• can­dle­sticks
  • sup­port and resis­tance areas
  • chart pat­terns
  • Fibonac­ci retracements


There are many oth­ers that I know but I am going to start with these. Believe me this is already a lot of data to be col­lect­ing and processing. 


So where to start looking?

In this part we are going to fill that mag­nif­i­cent brain of ours up with infor­ma­tion. In order to do that we need to first set the para­me­ters. Para­me­ters like:

  1. Time peri­od to observe
  2. What tools are we going to use to col­lect mea­sured data with?


Time Peri­od

I didn’t base the time peri­od I was going to observe and then ana­lyze on a cer­tain amount like 1, 2 or more years. I did this pure­ly based on visu­al infor­ma­tion of the dai­ly chart that I looked at. This is the chart I was look­ing at. 


What stands out?

Imme­di­ate­ly when look­ing at this chart I noticed some points that drew my atten­tion. Points where prices would ‘hov­er’ for a bit and points where they reversed only to go back down just as fast they went up. If they aren’t clear to you already, here is what I meant.


What’s going on?

I looked at these points and thought to myself ‘what’s going on at these points?’. What drove prices to behave in this way. So I set out to find out. But before we can reach to any con­clu­sions we need to know how we’re going to measure.


How to measure

For all these points of inter­est I con­clud­ed that I need to find a way to mea­sure them and there­fore I need to ask myself what do I want to know? This is what I came up with.

  1. What can­dle­stick for­ma­tions are there?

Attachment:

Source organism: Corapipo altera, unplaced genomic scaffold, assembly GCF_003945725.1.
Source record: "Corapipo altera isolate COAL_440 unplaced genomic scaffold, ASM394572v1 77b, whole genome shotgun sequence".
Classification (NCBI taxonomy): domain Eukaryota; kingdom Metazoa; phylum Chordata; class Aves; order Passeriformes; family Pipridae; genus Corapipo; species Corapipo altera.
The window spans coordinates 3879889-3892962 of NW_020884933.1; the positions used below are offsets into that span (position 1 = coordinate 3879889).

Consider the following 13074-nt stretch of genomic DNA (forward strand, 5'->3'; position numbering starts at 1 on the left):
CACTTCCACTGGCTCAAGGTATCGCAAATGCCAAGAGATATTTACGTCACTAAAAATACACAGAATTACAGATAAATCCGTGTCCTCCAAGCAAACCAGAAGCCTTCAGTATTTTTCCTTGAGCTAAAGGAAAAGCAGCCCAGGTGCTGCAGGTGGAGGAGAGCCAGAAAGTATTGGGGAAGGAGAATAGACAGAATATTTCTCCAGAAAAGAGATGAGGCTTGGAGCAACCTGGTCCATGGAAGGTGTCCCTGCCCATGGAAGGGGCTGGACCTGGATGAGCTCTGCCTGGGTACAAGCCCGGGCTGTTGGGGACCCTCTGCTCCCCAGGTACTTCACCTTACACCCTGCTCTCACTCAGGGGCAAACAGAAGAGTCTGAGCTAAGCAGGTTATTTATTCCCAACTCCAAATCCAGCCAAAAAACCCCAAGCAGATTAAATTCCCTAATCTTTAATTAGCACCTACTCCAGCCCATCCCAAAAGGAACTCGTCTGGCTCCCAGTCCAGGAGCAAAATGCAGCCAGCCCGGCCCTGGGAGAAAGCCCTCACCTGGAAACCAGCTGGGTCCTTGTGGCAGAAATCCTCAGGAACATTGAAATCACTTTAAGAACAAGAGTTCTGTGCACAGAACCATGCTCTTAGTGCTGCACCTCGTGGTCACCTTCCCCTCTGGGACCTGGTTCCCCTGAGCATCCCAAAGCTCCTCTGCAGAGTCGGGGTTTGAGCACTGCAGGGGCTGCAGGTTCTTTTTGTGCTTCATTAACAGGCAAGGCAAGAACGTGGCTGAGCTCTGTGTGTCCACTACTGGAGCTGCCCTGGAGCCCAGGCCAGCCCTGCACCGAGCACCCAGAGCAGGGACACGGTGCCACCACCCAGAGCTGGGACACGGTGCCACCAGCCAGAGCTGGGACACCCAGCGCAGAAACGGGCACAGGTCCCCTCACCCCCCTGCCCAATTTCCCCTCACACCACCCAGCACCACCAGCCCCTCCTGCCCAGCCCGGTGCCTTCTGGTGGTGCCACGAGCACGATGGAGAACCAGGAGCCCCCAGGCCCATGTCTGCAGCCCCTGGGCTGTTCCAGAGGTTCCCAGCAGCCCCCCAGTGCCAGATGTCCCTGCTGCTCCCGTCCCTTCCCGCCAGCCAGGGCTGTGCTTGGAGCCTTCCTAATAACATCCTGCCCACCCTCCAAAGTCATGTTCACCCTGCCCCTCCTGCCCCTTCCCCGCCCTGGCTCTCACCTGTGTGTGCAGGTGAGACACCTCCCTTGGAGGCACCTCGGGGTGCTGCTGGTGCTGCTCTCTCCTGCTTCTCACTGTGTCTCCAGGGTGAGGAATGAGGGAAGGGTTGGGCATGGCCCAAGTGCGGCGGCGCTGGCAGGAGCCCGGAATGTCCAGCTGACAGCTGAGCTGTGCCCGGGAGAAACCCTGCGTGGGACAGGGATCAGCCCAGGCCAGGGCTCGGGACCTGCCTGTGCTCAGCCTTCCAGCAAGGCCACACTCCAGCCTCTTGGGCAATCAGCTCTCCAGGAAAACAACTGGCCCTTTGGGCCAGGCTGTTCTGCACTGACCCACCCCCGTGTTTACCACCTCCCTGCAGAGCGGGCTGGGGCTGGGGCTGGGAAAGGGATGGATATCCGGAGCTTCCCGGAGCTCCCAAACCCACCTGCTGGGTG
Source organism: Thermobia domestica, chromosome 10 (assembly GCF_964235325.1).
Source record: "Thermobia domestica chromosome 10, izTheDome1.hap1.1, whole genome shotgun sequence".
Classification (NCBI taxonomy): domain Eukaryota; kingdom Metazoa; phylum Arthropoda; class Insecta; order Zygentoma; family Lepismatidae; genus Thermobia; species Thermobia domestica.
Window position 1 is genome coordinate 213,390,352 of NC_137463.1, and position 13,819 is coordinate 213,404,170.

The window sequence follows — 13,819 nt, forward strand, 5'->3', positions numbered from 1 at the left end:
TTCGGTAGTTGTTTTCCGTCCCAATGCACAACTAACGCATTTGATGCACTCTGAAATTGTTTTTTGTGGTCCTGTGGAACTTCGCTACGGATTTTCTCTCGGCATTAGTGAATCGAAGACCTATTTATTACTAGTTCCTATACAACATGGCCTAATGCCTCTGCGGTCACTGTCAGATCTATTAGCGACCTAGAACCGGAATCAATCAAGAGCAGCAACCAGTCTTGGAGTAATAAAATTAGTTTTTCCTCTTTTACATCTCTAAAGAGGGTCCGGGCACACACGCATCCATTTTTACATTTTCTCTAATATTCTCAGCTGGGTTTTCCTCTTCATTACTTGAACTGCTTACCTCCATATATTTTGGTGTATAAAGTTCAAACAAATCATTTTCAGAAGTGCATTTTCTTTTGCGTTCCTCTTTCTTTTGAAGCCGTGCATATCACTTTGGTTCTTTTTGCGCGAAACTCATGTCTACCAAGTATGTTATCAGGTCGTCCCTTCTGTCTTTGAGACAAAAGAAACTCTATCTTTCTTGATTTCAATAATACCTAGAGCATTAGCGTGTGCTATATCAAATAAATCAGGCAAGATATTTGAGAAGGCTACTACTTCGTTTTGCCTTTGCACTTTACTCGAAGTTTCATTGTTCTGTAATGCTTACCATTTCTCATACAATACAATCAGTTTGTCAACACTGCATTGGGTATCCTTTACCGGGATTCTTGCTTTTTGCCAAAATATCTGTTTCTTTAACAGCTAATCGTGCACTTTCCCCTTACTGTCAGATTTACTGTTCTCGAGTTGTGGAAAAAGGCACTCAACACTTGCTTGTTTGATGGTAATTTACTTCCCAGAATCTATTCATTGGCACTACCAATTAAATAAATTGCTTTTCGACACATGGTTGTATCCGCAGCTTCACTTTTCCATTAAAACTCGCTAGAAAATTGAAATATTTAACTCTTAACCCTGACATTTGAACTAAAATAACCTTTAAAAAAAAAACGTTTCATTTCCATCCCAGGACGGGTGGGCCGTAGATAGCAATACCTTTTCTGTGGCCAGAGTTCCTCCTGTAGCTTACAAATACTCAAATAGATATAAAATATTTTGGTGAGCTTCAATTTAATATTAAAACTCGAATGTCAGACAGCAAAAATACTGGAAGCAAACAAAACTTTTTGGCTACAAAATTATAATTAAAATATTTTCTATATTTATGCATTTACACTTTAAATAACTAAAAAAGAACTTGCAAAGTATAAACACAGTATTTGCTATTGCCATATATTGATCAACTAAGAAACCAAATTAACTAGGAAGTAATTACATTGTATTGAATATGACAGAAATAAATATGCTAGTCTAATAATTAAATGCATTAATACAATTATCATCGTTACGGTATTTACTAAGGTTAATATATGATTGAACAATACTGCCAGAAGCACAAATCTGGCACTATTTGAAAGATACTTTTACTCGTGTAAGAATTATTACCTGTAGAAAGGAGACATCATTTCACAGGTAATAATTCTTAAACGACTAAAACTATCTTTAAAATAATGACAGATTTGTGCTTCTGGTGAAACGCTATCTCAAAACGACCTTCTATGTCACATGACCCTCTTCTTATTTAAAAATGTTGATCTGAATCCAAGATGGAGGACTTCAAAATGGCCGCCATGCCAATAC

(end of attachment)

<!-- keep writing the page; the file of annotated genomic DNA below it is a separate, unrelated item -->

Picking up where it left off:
2. How many pips did prices move after a break out?
  3. What are the time dura­tions of those moves?
  4. At what time did the moves occur?
  5. How do the Fibonac­ci retrace­ments look like when mea­sur­ing these moves?
  6. And many oth­er ques­tions we can ask but believe me when I say that this is enough data col­lect­ing for now.


Since trad­ing is a very indi­vid­u­al­is­tic endeav­our I leave to you from which points to which you would like to mea­sure. For exam­ple, some peo­ple mea­sure from the end of the can­dle­stick wicks and some from the ‘real body’. 


Choosing your tools

So how we get down to choos­ing the right tool. Let’s break it down per point as dis­cussed above.



In order to know what can­dle­stick for­ma­tions there are we need to know about them in the first place. Don’t know yet? Google! Alright alright… here I’ll make your life a lit­tle eas­i­er. CLICK HERE :)


Mea­sur­ing tool

Every chart­ing soft­ware has a tool with which to mea­sure moves with. In Meta­trad­er 4 it is this tool:

This tool will mea­sure the dis­tance in height (pips) dis­tance in width (time) but also tell you what times they occurred. 


Fibonac­ci Retrace­ment Tool

Every self-respect­ing chart­ing soft­ware should give you the use of the Fibonac­ci tools. With these tool we are going to mea­sure the retrace­ments of cer­tain moves to see if we can find pat­terns in these as well.


Brain overload!

Now that we have estab­lished what we are going to mea­sure and with which tools to mea­sure them with. We are going to… you guessed it… do the ‘dirty’ work and actu­al­ly do the work. In anoth­er post I will dis­cuss how to process the infor­ma­tion, if you haven’t found pat­terns your­self already that is. And I will tell you how I will test my con­clu­sions. For now I leave you with this because it can­not be empha­sized enough…….




If you have any ques­tions or com­ments or just want to call me a d*** be my guest and leave your com­ments. If I can, I’ll always help any­one reach­ing out. 


Day trader. Tech geek. Sim Racing Enthusiast.